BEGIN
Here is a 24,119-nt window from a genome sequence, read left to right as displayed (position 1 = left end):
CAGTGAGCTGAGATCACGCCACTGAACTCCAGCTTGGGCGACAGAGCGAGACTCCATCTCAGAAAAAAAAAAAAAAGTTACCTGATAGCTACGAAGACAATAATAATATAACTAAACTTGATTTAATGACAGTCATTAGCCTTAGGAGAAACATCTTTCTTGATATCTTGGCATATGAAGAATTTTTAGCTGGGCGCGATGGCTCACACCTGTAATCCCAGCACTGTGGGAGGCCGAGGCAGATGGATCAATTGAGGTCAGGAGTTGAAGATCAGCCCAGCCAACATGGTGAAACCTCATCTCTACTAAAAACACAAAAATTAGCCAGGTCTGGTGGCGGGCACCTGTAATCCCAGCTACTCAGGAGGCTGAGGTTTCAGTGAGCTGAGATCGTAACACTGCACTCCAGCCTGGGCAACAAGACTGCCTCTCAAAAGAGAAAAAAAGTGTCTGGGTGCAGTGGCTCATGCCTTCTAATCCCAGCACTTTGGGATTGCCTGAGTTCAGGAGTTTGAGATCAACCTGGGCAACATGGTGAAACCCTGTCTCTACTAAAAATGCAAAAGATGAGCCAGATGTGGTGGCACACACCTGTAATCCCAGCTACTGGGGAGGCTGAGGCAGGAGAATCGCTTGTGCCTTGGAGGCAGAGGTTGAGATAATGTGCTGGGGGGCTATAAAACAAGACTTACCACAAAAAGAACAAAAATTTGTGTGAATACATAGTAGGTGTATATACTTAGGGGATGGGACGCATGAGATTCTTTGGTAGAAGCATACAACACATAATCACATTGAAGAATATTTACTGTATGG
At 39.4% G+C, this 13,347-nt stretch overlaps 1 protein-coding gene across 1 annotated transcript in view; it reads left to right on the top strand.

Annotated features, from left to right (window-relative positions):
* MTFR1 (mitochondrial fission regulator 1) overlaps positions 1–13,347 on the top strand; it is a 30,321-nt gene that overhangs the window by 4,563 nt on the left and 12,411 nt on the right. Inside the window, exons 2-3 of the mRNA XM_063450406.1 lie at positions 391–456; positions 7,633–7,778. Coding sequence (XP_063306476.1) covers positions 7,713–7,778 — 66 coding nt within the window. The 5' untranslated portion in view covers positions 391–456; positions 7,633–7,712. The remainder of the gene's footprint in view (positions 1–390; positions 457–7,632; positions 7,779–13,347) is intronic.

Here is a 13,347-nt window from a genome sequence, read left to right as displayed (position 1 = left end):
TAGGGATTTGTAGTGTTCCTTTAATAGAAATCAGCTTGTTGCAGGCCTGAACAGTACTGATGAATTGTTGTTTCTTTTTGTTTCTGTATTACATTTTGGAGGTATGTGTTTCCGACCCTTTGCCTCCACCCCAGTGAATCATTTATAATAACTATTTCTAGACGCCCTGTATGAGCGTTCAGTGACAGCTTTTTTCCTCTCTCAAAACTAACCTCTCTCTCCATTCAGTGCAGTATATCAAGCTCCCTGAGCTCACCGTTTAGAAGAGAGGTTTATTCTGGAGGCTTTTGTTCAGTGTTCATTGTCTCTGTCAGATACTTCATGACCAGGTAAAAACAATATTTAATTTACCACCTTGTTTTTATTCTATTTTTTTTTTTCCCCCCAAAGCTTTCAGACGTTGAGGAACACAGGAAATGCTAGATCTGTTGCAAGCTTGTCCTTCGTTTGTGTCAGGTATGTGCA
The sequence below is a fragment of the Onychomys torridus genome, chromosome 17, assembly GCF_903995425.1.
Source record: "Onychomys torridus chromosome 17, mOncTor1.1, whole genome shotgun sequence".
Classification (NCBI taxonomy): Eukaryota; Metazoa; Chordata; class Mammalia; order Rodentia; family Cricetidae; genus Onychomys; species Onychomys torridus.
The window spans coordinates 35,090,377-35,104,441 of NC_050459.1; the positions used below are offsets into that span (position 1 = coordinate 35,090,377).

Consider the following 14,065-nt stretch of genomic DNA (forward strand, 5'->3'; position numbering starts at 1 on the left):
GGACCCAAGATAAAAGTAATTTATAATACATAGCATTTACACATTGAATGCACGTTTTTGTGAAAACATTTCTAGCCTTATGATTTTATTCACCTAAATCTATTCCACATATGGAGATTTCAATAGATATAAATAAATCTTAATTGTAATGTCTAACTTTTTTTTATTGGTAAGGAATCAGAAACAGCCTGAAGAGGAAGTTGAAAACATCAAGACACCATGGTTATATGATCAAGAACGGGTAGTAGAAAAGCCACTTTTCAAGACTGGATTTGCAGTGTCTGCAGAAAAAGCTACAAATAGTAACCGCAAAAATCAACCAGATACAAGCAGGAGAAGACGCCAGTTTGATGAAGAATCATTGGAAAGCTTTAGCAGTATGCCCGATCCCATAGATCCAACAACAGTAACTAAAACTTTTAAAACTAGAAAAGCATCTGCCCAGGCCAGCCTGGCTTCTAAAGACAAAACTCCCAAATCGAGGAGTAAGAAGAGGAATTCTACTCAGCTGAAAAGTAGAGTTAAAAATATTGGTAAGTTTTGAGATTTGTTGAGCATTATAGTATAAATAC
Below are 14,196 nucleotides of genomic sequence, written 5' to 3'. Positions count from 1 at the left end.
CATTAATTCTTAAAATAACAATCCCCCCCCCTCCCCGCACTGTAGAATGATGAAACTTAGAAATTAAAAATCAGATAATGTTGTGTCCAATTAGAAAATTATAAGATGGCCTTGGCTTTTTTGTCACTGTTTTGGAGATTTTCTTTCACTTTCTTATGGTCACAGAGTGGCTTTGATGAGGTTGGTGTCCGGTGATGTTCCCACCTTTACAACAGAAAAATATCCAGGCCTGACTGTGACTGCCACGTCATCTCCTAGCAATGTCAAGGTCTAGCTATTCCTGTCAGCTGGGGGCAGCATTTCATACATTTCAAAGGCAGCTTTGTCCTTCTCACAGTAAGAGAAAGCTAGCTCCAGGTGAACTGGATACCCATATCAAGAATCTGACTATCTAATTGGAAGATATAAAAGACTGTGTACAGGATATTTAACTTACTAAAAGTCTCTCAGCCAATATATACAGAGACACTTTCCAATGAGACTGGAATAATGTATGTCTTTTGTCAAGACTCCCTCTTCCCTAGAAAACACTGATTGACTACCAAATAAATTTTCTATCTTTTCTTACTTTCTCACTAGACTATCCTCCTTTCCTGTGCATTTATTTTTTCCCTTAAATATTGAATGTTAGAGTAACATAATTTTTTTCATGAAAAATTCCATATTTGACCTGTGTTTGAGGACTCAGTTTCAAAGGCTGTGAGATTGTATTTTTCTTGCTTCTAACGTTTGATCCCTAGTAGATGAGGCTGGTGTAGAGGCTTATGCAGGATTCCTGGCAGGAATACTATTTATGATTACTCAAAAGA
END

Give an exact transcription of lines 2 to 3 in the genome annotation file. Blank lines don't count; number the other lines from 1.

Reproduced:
CAGTGAGCTGAGATCACGCCACTGAACTCCAGCTTGGGCGACAGAGCGAGACTCCATCTCAGAAAAAAAAAAAAAAGTTACCTGATAGCTACGAAGACAATAATAATATAACTAAACTTGATTTAATGACAGTCATTAGCCTTAGGAGAAACATCTTTCTTGATATCTTGGCATATGAAGAATTTTTAGCTGGGCGCGATGGCTCACACCTGTAATCCCAGCACTGTGGGAGGCCGAGGCAGATGGATCAATTGAGGTCAGGAGTTGAAGATCAGCCCAGCCAACATGGTGAAACCTCATCTCTACTAAAAACACAAAAATTAGCCAGGTCTGGTGGCGGGCACCTGTAATCCCAGCTACTCAGGAGGCTGAGGTTTCAGTGAGCTGAGATCGTAACACTGCACTCCAGCCTGGGCAACAAGACTGCCTCTCAAAAGAGAAAAAAAGTGTCTGGGTGCAGTGGCTCATGCCTTCTAATCCCAGCACTTTGGGATTGCCTGAGTTCAGGAGTTTGAGATCAACCTGGGCAACATGGTGAAACCCTGTCTCTACTAAAAATGCAAAAGATGAGCCAGATGTGGTGGCACACACCTGTAATCCCAGCTACTGGGGAGGCTGAGGCAGGAGAATCGCTTGTGCCTTGGAGGCAGAGGTTGAGATAATGTGCTGGGGGGCTATAAAACAAGACTTACCACAAAAAGAACAAAAATTTGTGTGAATACATAGTAGGTGTATATACTTAGGGGATGGGACGCATGAGATTCTTTGGTAGAAGCATACAACACATAATCACATTGAAGAATATTTACTGTATGG
At 39.4% G+C, this 13,347-nt stretch overlaps 1 protein-coding gene across 1 annotated transcript in view; it reads left to right on the top strand.